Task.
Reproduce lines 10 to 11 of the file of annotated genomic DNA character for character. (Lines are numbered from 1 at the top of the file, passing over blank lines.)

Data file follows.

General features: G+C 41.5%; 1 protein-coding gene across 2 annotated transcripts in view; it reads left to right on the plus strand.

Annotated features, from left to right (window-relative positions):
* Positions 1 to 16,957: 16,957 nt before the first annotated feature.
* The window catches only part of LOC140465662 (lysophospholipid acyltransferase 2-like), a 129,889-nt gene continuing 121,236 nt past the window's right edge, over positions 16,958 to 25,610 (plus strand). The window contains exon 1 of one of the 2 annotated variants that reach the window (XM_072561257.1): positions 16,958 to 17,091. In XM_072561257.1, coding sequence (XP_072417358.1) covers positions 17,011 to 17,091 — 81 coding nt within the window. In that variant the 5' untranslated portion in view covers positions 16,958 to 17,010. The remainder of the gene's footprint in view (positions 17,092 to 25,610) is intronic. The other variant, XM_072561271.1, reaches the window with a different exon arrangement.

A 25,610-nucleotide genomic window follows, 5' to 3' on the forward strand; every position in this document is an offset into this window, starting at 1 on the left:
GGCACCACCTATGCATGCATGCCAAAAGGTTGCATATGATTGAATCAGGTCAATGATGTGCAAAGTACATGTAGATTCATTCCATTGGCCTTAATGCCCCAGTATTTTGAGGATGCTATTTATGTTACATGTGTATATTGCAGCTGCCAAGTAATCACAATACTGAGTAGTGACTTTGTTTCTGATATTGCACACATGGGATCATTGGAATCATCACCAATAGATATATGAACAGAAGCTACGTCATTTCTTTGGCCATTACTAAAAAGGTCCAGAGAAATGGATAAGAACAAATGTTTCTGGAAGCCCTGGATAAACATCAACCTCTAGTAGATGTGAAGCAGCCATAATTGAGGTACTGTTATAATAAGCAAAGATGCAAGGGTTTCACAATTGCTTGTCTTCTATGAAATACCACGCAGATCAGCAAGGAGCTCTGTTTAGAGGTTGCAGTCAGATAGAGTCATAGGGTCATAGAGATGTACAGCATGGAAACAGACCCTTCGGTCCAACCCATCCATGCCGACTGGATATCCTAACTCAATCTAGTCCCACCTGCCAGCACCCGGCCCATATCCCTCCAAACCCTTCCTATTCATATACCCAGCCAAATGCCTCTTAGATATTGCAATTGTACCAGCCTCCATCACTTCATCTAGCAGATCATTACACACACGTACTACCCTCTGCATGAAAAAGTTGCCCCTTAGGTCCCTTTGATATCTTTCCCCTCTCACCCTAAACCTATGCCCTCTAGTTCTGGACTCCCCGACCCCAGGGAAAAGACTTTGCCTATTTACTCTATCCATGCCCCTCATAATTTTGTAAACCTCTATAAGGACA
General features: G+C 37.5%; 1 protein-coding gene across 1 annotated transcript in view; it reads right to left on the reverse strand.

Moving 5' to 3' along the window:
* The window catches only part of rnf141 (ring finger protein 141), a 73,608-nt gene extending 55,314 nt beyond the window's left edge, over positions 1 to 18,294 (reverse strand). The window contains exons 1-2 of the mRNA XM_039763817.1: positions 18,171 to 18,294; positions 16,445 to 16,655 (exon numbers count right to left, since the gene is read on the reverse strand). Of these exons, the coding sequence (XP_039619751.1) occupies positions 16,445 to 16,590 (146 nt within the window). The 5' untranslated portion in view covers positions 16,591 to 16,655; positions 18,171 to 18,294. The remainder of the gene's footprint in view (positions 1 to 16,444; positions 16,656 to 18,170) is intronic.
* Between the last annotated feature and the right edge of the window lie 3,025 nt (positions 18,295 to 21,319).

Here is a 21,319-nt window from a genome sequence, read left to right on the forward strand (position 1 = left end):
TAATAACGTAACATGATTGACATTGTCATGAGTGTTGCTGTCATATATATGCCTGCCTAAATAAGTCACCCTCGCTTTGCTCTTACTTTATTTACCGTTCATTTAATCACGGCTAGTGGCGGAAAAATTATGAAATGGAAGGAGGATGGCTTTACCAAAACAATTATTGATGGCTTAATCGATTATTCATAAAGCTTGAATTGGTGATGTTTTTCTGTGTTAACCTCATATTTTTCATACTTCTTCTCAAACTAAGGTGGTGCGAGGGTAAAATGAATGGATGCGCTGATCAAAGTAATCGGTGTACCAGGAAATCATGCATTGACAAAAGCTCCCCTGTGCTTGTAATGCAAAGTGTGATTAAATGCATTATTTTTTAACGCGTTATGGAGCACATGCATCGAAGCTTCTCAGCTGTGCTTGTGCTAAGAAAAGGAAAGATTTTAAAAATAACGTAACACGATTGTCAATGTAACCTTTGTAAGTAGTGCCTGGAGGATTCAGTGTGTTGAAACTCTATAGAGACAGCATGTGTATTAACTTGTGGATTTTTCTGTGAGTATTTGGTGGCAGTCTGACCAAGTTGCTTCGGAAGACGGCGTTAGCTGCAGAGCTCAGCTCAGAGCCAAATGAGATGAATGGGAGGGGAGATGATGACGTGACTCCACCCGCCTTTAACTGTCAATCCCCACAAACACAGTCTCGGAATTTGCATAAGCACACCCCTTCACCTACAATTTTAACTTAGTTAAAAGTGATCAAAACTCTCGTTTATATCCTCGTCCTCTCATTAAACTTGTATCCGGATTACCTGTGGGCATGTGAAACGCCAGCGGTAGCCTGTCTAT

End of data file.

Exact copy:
* Between the last annotated feature and the right edge of the window lie 3,025 nt (positions 18,295 to 21,319).

Here is a 21,319-nt window from a genome sequence, read left to right on the forward strand (position 1 = left end):